Ford Focus review
The new Ford Focus comes to Ireland in April. And yes, it is worth waiting for.
Paddy Comyn

Published on January 28, 2011

Ford's new Focus isn't as sharp as the model it replaces, but it is still a massively competent car and certainly worth waiting for until April. 

In the Metal

This is the first truly global Ford that has been produced for some time and the result is a car that looks like it has been geared very much to an international market. The styling is in keeping with what we have seen from Ford lately on the new C-Max and updated S-Max especially around the grille, front and rear lights, but there can be no doubt that this is a handsome in the metal and, as with the last generation of Focus, existing customers won't be too frightened by the design.

We have seen Ford do this over the years. When it moves to a brand new model, like it did from Escort to Focus, the styling shift is dramatic and then as the models roll by the changes get more subtle. This looks and feels like a bigger car and the same is true of the interior.

The cabin is very driver focused and there is a better quality of material used throughout. The interior colours also stand out compared to its rivals, although it should be noted that the versions we drove were high-spec Titanium models and there will be three grades lower than this available in Ireland. First impressions suggest that there is a very comfortable, upright driving position, although taller drivers might find issues with elbow room.

Driving it

Ford has been quite open about the fact that it decided to make this car more comfortable and with it being aimed at the American market you can understand this. The engineers told us that the only criticism that had ever been levelled at them was to do with ride comfort but in this new model there are unlikely to be any such complaints.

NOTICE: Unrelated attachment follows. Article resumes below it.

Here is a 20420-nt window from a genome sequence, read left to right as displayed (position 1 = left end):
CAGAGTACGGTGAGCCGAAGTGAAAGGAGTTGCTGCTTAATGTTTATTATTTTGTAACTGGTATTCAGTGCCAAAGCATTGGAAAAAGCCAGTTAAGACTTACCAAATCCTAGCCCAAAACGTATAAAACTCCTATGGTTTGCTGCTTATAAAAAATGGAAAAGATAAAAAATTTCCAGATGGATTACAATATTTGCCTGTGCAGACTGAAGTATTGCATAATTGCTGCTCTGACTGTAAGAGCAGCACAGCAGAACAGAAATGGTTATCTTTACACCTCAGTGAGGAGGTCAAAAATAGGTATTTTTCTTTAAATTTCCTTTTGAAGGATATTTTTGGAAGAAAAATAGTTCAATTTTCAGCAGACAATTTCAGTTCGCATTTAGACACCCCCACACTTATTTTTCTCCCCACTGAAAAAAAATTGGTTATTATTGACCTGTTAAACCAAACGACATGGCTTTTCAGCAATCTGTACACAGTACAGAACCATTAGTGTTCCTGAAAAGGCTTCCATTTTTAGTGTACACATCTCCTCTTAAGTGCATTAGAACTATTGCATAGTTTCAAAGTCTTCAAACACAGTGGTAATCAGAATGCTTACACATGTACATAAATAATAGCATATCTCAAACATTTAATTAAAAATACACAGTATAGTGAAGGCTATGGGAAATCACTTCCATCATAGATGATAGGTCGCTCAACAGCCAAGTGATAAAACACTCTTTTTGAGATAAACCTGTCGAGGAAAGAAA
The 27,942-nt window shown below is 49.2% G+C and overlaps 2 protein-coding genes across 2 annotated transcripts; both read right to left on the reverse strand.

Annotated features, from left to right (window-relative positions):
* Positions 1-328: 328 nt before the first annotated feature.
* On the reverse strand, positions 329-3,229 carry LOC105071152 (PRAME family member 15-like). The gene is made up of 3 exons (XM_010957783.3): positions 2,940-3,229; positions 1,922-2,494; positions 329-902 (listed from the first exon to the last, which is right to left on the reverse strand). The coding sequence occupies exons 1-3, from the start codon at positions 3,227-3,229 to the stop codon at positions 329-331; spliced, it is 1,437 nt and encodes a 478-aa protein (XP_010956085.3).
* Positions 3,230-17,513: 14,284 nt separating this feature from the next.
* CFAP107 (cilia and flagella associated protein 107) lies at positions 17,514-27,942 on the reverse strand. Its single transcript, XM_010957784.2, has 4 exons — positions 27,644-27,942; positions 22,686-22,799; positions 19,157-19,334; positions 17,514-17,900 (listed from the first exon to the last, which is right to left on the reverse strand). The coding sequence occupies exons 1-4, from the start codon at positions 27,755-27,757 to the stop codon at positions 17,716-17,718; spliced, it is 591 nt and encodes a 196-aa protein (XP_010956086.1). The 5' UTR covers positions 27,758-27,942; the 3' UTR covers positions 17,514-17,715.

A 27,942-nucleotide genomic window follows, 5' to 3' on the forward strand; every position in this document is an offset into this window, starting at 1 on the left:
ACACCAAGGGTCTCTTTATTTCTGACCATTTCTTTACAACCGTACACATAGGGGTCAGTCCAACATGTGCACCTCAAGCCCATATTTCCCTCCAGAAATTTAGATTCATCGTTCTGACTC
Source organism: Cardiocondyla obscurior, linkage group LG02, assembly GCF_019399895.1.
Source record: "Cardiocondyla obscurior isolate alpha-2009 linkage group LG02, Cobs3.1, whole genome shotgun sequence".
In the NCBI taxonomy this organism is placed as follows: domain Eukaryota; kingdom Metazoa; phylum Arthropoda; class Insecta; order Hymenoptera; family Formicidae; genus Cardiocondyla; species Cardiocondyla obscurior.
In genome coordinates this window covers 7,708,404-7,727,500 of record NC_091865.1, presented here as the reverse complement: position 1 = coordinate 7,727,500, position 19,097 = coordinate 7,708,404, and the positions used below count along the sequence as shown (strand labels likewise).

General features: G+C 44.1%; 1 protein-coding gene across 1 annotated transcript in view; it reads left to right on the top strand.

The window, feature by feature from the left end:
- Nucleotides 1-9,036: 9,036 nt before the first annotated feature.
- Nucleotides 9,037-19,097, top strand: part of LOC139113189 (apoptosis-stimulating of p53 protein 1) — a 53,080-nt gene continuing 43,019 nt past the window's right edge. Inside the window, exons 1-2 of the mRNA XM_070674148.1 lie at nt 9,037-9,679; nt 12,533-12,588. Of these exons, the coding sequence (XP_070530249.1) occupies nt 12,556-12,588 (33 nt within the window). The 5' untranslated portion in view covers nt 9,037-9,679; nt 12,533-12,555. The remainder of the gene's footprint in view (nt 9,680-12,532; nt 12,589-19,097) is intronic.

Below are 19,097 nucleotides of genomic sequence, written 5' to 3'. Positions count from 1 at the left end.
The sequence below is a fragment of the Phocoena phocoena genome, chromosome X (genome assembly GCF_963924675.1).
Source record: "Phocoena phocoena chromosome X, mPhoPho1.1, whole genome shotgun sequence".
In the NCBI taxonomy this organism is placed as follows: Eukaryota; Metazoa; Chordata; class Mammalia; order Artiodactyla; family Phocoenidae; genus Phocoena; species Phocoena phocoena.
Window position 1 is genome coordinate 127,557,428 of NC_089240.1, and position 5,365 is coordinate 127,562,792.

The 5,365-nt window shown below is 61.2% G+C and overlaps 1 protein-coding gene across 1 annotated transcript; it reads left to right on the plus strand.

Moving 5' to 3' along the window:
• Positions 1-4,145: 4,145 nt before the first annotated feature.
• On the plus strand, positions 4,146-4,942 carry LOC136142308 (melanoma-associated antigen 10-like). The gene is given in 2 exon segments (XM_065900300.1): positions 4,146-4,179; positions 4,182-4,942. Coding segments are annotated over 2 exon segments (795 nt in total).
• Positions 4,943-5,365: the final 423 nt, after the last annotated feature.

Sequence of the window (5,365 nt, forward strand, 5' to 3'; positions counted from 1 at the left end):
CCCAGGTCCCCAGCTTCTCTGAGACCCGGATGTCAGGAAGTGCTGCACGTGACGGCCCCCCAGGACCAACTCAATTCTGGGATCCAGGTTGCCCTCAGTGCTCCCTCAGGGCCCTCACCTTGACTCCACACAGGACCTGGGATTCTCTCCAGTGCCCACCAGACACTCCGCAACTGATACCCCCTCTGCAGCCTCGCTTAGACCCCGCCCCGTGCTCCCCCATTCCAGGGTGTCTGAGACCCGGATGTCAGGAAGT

Your initial impression upon jumping in is that it is a palpably bigger car and softer on the road. Over a variety of poor road surfaces in and around the launch event in Spain it soaked up bumps really well. Throw the car into a corner with any gusto and you might feel that the steering isn't quite as pin-sharp as it used to be though.

We drove a 2.0-litre 163hp diesel Focus, primarily with a manual transmission, though this is unlikely to be offered in Ireland. That seems a real shame because it is a simply marvellous engine. It doesn't feel massively fast but then you soon realise how competent it is. You get into a rhythm and can push this car every bit as hard as the previous model. The new Focus features an advanced Torque Vectoring Control system fitted as standard, which enhances cornering stability and agility. This is an upgrade of the ESP system and it really does flatter both the novice and talented driver alike.

The manual gearbox is very smooth but we aren't overly convinced by the PowerShift transmission, which has buttons on the side of the gear selector to change gear manually. It is unusual, but the excuse again is that it is aimed at the American market - 80 percent automatic users.

What you get for your Money

There will be three trim levels to choose from, with the entry-level car featuring ESP with traction assist, Ford Intelligent Protection system, body colour bumpers, mirrors and spoiler, electric front windows, electric door mirrors, remote central locking with flip key, stereo radio/CD with USB connectivity and capless refuelling.

Focus Style will get, in addition to this, air conditioning, trip computer with fuel computer and eco-mode driver information system, radio steering wheel toggle controls, leather steering wheel, power heated door mirrors, body colour door handles and comfort front seats.

Zetec will add 16-inch alloy wheels, front fog lights, Quickclear windscreen, sports tuned suspension, lumbar support, sports style front seats, premium centre console with arm rest and Z-design handbrake.

The top spec Titanium model gets different 16-inch alloys, dual-zone climate control, automatic wipers, automatic lights, auto-dimming rear view mirror, hill start assist and cruise control with speed limiter.

The engine line up for Ireland will consist of 1.6-litre 95- and 115hp diesel engines, 1.6-litre 105- and 125hp petrol engines and a 2.0-litre TDCi 115hp diesel with PowerShift automatic gearbox.

Worth Noting

There will be a five-door and four-door body style to begin with and an estate will follow on from there. There is likely to be a high-performance Focus ST model too, although there is as yet no word on an RS derivative.

Ford Focus 2.0 TDCi 163hp:

  • Engine: 2.0-litre four-cylinder turbodiesel
  • Maximum power: 163hp at 3,750rpm
  • Maximum torque: 300Nm at 1,500- 2,250rpm
  • Acceleration (0-100km/h): 8.6 seconds
  • Maximum speed: 218km/h
  • Fuel economy (combined cycle): 5.0 litres/100km (56.5mpg)
  • CO2 emissions: 129g/km
  • Motor tax band: B
  • Annual road tax: €156